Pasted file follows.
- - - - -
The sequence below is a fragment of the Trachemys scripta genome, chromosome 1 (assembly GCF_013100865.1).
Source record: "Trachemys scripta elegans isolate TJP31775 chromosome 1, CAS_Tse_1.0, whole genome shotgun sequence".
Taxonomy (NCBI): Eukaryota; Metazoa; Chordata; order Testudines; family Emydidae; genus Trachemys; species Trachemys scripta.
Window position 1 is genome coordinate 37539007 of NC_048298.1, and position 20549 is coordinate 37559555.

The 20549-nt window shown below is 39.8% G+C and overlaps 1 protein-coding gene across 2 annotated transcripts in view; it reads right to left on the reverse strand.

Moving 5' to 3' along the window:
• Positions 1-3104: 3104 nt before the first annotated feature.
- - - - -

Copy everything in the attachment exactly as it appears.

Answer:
The sequence below is a fragment of the Trachemys scripta genome, chromosome 1 (assembly GCF_013100865.1).
Source record: "Trachemys scripta elegans isolate TJP31775 chromosome 1, CAS_Tse_1.0, whole genome shotgun sequence".
Taxonomy (NCBI): Eukaryota; Metazoa; Chordata; order Testudines; family Emydidae; genus Trachemys; species Trachemys scripta.
Window position 1 is genome coordinate 37539007 of NC_048298.1, and position 20549 is coordinate 37559555.

The 20549-nt window shown below is 39.8% G+C and overlaps 1 protein-coding gene across 2 annotated transcripts in view; it reads right to left on the reverse strand.

Moving 5' to 3' along the window:
• Positions 1-3104: 3104 nt before the first annotated feature.